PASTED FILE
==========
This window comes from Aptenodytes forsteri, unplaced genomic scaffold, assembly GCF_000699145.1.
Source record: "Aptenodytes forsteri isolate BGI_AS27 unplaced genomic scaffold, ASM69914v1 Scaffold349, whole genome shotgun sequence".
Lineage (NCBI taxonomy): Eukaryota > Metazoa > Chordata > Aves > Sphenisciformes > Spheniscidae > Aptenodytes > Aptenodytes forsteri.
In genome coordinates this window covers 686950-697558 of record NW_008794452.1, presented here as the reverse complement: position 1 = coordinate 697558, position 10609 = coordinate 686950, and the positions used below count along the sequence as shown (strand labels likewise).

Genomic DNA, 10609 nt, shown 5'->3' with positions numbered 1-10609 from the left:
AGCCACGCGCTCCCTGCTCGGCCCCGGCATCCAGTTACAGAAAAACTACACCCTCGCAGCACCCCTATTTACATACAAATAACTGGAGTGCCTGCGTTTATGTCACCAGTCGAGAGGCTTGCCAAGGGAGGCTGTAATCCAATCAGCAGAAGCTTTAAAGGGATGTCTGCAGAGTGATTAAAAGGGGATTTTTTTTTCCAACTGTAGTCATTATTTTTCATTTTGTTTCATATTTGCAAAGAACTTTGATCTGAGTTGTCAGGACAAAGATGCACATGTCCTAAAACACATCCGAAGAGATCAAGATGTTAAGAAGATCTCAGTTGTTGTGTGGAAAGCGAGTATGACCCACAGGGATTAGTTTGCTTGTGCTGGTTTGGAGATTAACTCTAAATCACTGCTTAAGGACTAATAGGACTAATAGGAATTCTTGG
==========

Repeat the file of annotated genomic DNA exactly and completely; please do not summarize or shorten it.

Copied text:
This window comes from Aptenodytes forsteri, unplaced genomic scaffold, assembly GCF_000699145.1.
Source record: "Aptenodytes forsteri isolate BGI_AS27 unplaced genomic scaffold, ASM69914v1 Scaffold349, whole genome shotgun sequence".
Lineage (NCBI taxonomy): Eukaryota > Metazoa > Chordata > Aves > Sphenisciformes > Spheniscidae > Aptenodytes > Aptenodytes forsteri.
In genome coordinates this window covers 686950-697558 of record NW_008794452.1, presented here as the reverse complement: position 1 = coordinate 697558, position 10609 = coordinate 686950, and the positions used below count along the sequence as shown (strand labels likewise).

Genomic DNA, 10609 nt, shown 5'->3' with positions numbered 1-10609 from the left:
AGCCACGCGCTCCCTGCTCGGCCCCGGCATCCAGTTACAGAAAAACTACACCCTCGCAGCACCCCTATTTACATACAAATAACTGGAGTGCCTGCGTTTATGTCACCAGTCGAGAGGCTTGCCAAGGGAGGCTGTAATCCAATCAGCAGAAGCTTTAAAGGGATGTCTGCAGAGTGATTAAAAGGGGATTTTTTTTTCCAACTGTAGTCATTATTTTTCATTTTGTTTCATATTTGCAAAGAACTTTGATCTGAGTTGTCAGGACAAAGATGCACATGTCCTAAAACACATCCGAAGAGATCAAGATGTTAAGAAGATCTCAGTTGTTGTGTGGAAAGCGAGTATGACCCACAGGGATTAGTTTGCTTGTGCTGGTTTGGAGATTAACTCTAAATCACTGCTTAAGGACTAATAGGACTAATAGGAATTCTTGG